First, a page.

The only way to protect against malicious and unauthorized access to the machine is to back it up on a regular basis. This also protects the encyclopedia against machine failures. We back up our encyclopedia onto tape and also onto an external hard drive.* This external hard drive has been configured as a boot disk and contains all the system software necessary to run the Encyclopedia. In case the machine that runs the Encyclopedia experiences catastrophic failure, we can install the external hard drive into one of our backup UNIX workstations and reboot, a process that takes fifteen minutes.

Citation and Digital Preservation

We propose that citations to our Encyclopedia conform to the Modern Languages Association style for the citation of electronic sources. The `MLA-style' format for citation is:*

Author's Lastname, Author's Firstname. "Title of Document." Title of Complete Work (if applicable). Version or File Number, if applicable. Document date or date of last revision (if different from access date). Protocol and address, access path or directories (date of access).
So, for example, a citation to our entry on Bertrand Russell, would look like this:
Irvine, Andrew. "Bertrand Russell." Stanford Encyclopedia of Philosophy. January 28, 1997. (October 12, 1997)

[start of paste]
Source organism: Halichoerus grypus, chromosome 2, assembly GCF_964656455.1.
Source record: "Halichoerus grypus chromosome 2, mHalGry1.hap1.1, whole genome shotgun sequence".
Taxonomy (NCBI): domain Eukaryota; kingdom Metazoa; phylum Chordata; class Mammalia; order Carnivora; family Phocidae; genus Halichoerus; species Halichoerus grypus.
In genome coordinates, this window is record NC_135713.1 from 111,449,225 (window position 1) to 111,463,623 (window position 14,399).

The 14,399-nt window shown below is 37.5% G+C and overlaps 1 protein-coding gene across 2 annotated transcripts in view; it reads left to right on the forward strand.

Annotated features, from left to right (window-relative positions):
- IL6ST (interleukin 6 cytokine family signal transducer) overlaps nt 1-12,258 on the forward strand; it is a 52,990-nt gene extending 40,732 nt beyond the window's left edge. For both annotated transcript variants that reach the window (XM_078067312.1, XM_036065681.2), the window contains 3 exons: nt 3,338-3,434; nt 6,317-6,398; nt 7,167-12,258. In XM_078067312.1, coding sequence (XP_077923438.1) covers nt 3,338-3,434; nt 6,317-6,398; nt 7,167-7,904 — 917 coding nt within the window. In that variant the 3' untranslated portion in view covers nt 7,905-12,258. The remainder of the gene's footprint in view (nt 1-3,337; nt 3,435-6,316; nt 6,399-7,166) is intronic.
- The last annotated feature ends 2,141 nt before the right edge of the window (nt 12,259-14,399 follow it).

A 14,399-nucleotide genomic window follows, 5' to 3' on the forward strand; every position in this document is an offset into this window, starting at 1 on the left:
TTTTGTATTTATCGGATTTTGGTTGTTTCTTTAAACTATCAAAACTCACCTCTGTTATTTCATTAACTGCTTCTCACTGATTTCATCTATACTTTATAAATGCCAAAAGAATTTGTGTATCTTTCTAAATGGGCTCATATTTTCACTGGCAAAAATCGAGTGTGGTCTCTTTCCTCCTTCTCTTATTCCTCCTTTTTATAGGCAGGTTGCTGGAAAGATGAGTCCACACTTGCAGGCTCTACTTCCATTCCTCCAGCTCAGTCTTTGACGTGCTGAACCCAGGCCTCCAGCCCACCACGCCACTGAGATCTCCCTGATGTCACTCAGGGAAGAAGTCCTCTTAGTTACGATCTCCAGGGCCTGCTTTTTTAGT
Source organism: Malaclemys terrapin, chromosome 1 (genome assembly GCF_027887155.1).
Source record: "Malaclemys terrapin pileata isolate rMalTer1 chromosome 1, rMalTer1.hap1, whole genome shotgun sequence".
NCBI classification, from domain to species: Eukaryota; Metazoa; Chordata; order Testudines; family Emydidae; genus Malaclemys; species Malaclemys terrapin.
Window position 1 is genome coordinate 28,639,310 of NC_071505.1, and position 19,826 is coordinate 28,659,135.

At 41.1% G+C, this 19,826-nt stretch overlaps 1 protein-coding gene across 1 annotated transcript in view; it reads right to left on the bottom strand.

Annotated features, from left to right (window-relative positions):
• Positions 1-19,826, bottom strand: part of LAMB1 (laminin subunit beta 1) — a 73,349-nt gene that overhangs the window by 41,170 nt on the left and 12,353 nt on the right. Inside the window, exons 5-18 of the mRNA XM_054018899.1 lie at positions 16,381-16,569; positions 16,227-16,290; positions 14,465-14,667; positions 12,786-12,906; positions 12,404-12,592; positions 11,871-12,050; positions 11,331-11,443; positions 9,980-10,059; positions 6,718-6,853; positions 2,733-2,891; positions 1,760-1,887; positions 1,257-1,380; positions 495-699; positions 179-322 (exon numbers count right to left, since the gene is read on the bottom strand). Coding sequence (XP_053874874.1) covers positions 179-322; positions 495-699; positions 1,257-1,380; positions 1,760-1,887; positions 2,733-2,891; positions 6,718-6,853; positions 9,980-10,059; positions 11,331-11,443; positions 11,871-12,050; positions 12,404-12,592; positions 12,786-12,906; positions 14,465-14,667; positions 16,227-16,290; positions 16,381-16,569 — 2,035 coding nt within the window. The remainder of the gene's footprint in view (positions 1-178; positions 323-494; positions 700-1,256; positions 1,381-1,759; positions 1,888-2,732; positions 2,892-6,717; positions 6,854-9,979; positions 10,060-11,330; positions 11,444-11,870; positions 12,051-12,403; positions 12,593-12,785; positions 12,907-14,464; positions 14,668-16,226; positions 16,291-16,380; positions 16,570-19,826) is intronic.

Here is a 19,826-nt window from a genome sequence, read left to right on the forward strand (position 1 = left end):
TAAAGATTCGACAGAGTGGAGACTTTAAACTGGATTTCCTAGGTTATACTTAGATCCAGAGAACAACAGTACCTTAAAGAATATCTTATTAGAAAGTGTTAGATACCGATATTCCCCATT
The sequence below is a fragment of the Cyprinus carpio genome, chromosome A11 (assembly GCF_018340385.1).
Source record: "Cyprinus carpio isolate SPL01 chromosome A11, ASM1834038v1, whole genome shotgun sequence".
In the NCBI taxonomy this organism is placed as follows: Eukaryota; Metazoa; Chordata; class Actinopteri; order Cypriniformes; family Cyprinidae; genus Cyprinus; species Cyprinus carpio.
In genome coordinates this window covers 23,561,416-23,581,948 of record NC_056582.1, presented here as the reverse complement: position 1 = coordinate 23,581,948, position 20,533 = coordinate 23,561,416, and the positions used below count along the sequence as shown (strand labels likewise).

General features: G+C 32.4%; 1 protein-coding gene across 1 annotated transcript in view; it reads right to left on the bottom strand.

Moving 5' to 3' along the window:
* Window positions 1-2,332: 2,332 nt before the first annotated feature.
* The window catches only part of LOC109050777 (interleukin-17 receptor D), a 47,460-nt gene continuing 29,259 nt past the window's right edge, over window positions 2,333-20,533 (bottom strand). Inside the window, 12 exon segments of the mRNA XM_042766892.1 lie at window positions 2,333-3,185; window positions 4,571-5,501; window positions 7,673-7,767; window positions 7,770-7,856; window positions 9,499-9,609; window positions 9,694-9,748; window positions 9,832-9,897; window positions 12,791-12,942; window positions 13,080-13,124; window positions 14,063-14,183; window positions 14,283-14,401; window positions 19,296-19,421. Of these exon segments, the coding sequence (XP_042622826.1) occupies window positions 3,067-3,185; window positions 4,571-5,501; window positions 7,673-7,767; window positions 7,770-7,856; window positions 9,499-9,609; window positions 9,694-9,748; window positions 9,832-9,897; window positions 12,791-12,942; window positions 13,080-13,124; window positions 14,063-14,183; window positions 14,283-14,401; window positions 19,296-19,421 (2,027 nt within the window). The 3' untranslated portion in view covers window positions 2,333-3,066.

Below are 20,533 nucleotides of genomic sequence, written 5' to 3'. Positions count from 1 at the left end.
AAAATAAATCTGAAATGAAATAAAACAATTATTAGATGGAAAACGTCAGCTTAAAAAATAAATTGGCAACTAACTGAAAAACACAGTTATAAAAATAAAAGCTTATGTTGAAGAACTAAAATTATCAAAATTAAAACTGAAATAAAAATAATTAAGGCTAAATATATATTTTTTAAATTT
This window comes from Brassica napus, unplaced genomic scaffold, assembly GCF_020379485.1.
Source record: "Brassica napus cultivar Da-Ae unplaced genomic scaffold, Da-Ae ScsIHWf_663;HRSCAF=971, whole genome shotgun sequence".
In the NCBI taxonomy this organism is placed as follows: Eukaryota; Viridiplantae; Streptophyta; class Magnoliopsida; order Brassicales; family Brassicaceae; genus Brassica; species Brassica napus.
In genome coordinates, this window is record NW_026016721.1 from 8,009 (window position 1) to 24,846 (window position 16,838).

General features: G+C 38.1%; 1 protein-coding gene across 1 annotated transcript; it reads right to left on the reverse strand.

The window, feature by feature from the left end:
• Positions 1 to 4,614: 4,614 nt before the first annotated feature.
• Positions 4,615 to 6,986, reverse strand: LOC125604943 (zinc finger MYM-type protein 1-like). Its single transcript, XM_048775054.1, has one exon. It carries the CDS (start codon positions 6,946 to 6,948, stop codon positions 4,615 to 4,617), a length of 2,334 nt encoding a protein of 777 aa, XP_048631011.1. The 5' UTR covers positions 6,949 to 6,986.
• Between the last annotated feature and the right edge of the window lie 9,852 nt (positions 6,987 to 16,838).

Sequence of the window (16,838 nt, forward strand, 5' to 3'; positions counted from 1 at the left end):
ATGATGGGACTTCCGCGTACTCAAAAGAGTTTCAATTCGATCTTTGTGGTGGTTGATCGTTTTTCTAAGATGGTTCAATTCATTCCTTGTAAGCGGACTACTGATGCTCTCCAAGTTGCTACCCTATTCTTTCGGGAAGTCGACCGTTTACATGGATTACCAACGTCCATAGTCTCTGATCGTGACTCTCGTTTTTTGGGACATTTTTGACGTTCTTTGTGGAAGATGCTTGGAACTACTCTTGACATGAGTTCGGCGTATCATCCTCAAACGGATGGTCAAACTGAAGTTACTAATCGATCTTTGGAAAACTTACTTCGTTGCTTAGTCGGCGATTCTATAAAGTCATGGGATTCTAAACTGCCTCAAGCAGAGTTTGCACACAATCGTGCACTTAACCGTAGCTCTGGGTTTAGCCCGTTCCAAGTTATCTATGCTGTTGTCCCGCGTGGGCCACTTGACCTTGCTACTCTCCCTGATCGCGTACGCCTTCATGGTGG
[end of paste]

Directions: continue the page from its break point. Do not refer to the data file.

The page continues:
So that cited material does not disappear when entries are revised, we have decided to fix a quarterly edition of the Encyclopedia and store those editions online on a special `Archive Page' of the Encyclopedia. By checking and citing the most recent quarterly edition, one can be sure that the material being cited won't disappear. Thus, the citation to the entry on Bertrand Russell becomes:

Irvine, Andrew. Bertrand Russell." Stanford Encyclopedia of Philosophy. Fall 1997 Edition. (October 12, 1997)
We are currently exploring whether there are any other alternatives to fixing a quarterly edition.*

Long term preservation of digital information is a somewhat more global problem than secure backup. From the previous section, it should be clear that on any given day, there exist three copies of the Encyclopedia (one on the principal computer, one on external hard drive and one recoverable from the backup tapes).* We maintain an archive of the backup tapes of the Encyclopedia in a separate building. We also have several similar UNIX workstations in the lab housing the main Encyclopedia workstation and each of these computers could serve as a backup machine. As long as we maintain the present edition and past quarterly editions on 3 separate hardware devices (transferring the data to new technology as it becomes available) and follow the security measures outlined above (employing whatever new backup systems become available), we will have adequately safeguarded the material that appears in our Encyclopedia for scholarly research far into the future.

next up previous
Next: Conclusion Up: Introduction Previous: Problems Facing Dynamic Encyclopedias

Eric Hammer and Edward N. Zalta
Wed May 14 17:44:00 PDT 1997